During October, wind shear begins to increase over the eastern and central Atlantic which will tear a system apart before it develops. However, in the Caribbean and Gulf of Mexico, the water temperatures are close to their warmest, and the wind shear remains close to its minimum.

Formation locations or tropical systems during October. (NHC/NOAA)

October is the most dangerous month for hurricanes for states like FL. Of the 112 recorded hurricanes to strike Florida since 1950, thirty-eight have occurred in October.

All Florida hurricanes since 1850 during the month of October (NHC, OPC, NOAA, HURDAT)

During month of October, there is a southward advance of the jet stream, as cold air begins to move over Canada. Which will facilitate fuel intense extratropical transitions because the remnants of hurricanes will move north.

What to Expect

By October 10th, rising motion related to consecutive convectively coupled Kelvin wave, a huge overturning circulation that meanders the tropics, will spread out around the western Atlantic. That upward motion can make it easier for storm clusters to become organized and a tropical system to mature, if one develops.

Broad rising motion will more than likely move in from the west and spread into the Western Atlantic by the second to third week of October. (CPC, NOAA)

 

During this point, the Madden-Julian Oscillation, or MJO — an analogous circulation that traverses the tropics monthly — is also supposed to enter a state that will cause a lot of storms and rain within the Caribbean and the Gulf of Mexico.

A phase 8 or 1 pattern would favor increased storms in the Gulf and Western Atlantic. (CPC, NOAA)

Even though some cooler waters linger within the northern Gulf after being churned up by Sally, the majority of the Caribbean Sea and the Gulf of Mexico stay warmer than usual. There is Plenty of heat to encourage a Hurricane if one does form.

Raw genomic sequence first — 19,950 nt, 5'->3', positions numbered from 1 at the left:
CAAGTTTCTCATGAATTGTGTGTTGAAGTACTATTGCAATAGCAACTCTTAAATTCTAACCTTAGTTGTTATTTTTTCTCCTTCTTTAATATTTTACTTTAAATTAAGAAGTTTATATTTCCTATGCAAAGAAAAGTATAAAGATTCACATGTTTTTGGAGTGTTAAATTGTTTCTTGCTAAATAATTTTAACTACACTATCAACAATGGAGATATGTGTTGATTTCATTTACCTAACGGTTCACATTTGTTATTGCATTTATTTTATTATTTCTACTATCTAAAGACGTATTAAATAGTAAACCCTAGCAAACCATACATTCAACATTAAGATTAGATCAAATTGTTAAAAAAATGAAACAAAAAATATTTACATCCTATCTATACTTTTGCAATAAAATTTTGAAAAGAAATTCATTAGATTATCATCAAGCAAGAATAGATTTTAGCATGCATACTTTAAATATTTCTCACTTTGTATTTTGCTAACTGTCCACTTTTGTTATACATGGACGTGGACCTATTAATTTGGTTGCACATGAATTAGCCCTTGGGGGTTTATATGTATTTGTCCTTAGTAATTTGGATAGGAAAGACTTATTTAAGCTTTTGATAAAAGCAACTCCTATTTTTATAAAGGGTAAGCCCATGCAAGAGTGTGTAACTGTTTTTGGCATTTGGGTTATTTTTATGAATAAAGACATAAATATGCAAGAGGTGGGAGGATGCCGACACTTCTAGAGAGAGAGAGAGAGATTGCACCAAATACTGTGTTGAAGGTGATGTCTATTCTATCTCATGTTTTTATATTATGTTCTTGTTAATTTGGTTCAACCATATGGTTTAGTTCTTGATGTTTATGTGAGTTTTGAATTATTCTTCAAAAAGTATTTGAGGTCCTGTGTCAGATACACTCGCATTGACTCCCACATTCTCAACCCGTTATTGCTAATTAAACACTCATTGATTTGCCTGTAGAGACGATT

Sea surface temperature anomalies in the Gulf of Mexico. (Tropical Tidbits)

 

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Why Is Water Temperature Important?

Human populations demand solid weather forecasting. They need to know exactly what they are up against especially during the Atlantic tropical hurricane season. Not only do they need to know the speed, direction, and likely point of landfall, but for them to prepare they need to know days in advance. They have to buy the boards to board up the windows, batten down the hatches, and get everyone to a safe haven. There’s a lot that goes into forecasting the direction, path, and speed of hurricanes.

You may wonder why water temperature is so important for hurricane information. The reason has to do with a meteorological phenomenon. Surface water temperature increases the amount of evaporation. The more evaporation you get off the surface of the ocean, the more easily the normal wind flows and trade winds are blocked. When the trade winds are weak, or blocked by walls of heavy moisture content, the hurricane is allowed to freely form and grow stronger. The hurricane doesn’t have to worry about the trade winds knocking down the eye wall of the hurricane, or not allowing it form.